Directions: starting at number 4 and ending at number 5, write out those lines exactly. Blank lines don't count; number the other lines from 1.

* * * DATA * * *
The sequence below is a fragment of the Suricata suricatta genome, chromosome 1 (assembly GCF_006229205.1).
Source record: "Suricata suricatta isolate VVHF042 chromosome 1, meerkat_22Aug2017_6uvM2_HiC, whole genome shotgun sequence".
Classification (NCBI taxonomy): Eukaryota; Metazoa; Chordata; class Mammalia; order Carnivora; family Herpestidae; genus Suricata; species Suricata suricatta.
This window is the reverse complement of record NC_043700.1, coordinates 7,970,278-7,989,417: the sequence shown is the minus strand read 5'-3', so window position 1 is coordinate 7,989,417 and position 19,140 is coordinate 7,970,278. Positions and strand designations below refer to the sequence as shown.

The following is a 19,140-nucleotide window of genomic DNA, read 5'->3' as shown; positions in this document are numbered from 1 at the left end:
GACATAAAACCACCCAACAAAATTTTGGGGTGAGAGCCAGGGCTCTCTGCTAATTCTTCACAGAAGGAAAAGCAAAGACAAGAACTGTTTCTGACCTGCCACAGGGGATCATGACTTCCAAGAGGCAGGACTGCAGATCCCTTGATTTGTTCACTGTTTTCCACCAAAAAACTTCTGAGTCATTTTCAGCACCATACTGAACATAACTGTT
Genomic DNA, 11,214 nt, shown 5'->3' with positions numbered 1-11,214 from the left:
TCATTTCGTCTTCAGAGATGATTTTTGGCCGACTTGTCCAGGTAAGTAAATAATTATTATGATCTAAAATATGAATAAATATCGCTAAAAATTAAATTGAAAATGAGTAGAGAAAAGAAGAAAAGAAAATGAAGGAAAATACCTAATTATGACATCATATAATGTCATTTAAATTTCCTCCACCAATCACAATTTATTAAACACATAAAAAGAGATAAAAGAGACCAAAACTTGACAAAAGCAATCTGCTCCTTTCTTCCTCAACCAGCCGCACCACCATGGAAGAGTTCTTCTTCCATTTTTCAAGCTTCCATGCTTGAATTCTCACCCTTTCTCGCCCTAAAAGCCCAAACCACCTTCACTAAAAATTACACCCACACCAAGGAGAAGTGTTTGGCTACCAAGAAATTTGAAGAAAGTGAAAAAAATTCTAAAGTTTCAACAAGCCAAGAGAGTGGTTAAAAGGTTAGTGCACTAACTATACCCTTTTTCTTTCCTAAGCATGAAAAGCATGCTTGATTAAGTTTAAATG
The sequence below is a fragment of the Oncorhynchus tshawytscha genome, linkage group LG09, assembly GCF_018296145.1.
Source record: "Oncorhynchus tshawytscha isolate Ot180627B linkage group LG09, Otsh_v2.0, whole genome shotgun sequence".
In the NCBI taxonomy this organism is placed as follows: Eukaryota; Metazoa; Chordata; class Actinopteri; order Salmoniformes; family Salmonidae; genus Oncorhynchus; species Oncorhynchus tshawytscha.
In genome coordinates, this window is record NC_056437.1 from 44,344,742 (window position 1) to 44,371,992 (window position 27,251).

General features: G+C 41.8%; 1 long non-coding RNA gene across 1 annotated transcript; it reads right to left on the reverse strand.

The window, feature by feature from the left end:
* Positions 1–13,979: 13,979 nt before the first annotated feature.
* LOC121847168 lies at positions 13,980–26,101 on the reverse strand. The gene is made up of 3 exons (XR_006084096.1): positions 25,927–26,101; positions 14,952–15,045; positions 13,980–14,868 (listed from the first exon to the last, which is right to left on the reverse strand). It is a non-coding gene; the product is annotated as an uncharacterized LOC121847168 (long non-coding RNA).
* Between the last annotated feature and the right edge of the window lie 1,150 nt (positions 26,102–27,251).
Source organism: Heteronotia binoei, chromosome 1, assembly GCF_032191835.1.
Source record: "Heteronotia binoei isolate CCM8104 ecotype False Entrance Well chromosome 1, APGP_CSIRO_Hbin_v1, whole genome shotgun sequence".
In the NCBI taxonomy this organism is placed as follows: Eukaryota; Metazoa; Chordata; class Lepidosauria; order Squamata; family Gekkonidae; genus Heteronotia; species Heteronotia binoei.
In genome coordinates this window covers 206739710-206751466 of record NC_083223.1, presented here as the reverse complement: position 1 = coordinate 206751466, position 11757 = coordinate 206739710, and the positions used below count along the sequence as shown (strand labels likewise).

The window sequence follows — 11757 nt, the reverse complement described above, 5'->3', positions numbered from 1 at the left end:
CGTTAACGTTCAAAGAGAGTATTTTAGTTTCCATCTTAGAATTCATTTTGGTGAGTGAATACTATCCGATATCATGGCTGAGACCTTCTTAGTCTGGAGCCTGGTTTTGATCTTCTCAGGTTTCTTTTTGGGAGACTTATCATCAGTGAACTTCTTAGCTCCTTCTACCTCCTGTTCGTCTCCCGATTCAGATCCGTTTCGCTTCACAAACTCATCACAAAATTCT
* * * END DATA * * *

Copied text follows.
This window is the reverse complement of record NC_043700.1, coordinates 7,970,278-7,989,417: the sequence shown is the minus strand read 5'-3', so window position 1 is coordinate 7,989,417 and position 19,140 is coordinate 7,970,278. Positions and strand designations below refer to the sequence as shown.

The following is a 19,140-nucleotide window of genomic DNA, read 5'->3' as shown; positions in this document are numbered from 1 at the left end: